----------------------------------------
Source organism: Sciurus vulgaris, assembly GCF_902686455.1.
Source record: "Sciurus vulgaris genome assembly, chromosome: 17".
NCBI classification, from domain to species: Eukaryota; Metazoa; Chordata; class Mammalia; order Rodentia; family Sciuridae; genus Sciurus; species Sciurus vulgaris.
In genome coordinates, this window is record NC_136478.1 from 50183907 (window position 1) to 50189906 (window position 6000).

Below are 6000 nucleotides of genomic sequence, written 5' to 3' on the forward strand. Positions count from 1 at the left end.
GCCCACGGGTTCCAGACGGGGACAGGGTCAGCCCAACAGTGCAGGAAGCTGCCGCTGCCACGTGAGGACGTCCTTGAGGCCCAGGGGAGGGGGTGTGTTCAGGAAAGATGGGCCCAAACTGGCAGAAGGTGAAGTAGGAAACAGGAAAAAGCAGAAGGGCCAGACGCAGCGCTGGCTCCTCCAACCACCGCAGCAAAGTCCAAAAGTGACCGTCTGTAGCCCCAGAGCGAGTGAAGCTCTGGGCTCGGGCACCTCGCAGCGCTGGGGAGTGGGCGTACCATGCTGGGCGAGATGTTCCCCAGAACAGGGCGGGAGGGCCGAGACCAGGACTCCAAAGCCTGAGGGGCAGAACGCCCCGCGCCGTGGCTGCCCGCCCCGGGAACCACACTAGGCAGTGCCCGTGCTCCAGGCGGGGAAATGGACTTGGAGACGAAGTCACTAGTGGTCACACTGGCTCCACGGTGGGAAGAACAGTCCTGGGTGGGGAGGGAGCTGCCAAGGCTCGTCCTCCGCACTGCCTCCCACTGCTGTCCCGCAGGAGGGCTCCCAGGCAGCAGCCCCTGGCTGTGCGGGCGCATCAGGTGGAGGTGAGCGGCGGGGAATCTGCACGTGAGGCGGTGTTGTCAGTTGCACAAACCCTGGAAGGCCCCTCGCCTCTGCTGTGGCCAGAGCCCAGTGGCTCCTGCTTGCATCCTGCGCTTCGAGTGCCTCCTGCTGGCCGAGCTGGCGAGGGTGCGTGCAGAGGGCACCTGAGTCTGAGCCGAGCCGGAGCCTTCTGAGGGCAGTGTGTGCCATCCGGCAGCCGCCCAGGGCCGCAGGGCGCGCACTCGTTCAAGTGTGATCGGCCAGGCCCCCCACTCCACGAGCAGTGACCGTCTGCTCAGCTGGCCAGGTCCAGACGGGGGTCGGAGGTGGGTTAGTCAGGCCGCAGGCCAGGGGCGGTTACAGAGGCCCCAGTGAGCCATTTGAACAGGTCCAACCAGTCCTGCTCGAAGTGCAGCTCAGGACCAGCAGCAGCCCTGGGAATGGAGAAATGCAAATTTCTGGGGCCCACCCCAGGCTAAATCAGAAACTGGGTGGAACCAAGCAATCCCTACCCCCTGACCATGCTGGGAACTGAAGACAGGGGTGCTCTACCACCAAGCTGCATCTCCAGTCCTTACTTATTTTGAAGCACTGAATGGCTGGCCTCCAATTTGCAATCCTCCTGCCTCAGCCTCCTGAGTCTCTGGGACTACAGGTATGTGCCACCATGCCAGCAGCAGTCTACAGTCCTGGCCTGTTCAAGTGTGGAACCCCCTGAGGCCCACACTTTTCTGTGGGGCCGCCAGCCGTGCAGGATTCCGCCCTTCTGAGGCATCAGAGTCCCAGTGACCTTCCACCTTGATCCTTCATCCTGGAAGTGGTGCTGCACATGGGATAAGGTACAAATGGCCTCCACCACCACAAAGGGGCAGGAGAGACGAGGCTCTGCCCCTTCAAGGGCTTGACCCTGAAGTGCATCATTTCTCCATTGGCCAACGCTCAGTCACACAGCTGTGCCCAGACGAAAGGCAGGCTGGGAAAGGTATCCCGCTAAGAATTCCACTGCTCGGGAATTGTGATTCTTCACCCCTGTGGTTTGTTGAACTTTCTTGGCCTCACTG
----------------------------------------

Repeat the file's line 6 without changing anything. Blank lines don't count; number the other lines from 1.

GCCCACGGGTTCCAGACGGGGACAGGGTCAGCCCAACAGTGCAGGAAGCTGCCGCTGCCACGTGAGGACGTCCTTGAGGCCCAGGGGAGGGGGTGTGTTCAGGAAAGATGGGCCCAAACTGGCAGAAGGTGAAGTAGGAAACAGGAAAAAGCAGAAGGGCCAGACGCAGCGCTGGCTCCTCCAACCACCGCAGCAAAGTCCAAAAGTGACCGTCTGTAGCCCCAGAGCGAGTGAAGCTCTGGGCTCGGGCACCTCGCAGCGCTGGGGAGTGGGCGTACCATGCTGGGCGAGATGTTCCCCAGAACAGGGCGGGAGGGCCGAGACCAGGACTCCAAAGCCTGAGGGGCAGAACGCCCCGCGCCGTGGCTGCCCGCCCCGGGAACCACACTAGGCAGTGCCCGTGCTCCAGGCGGGGAAATGGACTTGGAGACGAAGTCACTAGTGGTCACACTGGCTCCACGGTGGGAAGAACAGTCCTGGGTGGGGAGGGAGCTGCCAAGGCTCGTCCTCCGCACTGCCTCCCACTGCTGTCCCGCAGGAGGGCTCCCAGGCAGCAGCCCCTGGCTGTGCGGGCGCATCAGGTGGAGGTGAGCGGCGGGGAATCTGCACGTGAGGCGGTGTTGTCAGTTGCACAAACCCTGGAAGGCCCCTCGCCTCTGCTGTGGCCAGAGCCCAGTGGCTCCTGCTTGCATCCTGCGCTTCGAGTGCCTCCTGCTGGCCGAGCTGGCGAGGGTGCGTGCAGAGGGCACCTGAGTCTGAGCCGAGCCGGAGCCTTCTGAGGGCAGTGTGTGCCATCCGGCAGCCGCCCAGGGCCGCAGGGCGCGCACTCGTTCAAGTGTGATCGGCCAGGCCCCCCACTCCACGAGCAGTGACCGTCTGCTCAGCTGGCCAGGTCCAGACGGGGGTCGGAGGTGGGTTAGTCAGGCCGCAGGCCAGGGGCGGTTACAGAGGCCCCAGTGAGCCATTTGAACAGGTCCAACCAGTCCTGCTCGAAGTGCAGCTCAGGACCAGCAGCAGCCCTGGGAATGGAGAAATGCAAATTTCTGGGGCCCACCCCAGGCTAAATCAGAAACTGGGTGGAACCAAGCAATCCCTACCCCCTGACCATGCTGGGAACTGAAGACAGGGGTGCTCTACCACCAAGCTGCATCTCCAGTCCTTACTTATTTTGAAGCACTGAATGGCTGGCCTCCAATTTGCAATCCTCCTGCCTCAGCCTCCTGAGTCTCTGGGACTACAGGTATGTGCCACCATGCCAGCAGCAGTCTACAGTCCTGGCCTGTTCAAGTGTGGAACCCCCTGAGGCCCACACTTTTCTGTGGGGCCGCCAGCCGTGCAGGATTCCGCCCTTCTGAGGCATCAGAGTCCCAGTGACCTTCCACCTTGATCCTTCATCCTGGAAGTGGTGCTGCACATGGGATAAGGTACAAATGGCCTCCACCACCACAAAGGGGCAGGAGAGACGAGGCTCTGCCCCTTCAAGGGCTTGACCCTGAAGTGCATCATTTCTCCATTGGCCAACGCTCAGTCACACAGCTGTGCCCAGACGAAAGGCAGGCTGGGAAAGGTATCCCGCTAAGAATTCCACTGCTCGGGAATTGTGATTCTTCACCCCTGTGGTTTGTTGAACTTTCTTGGCCTCACTG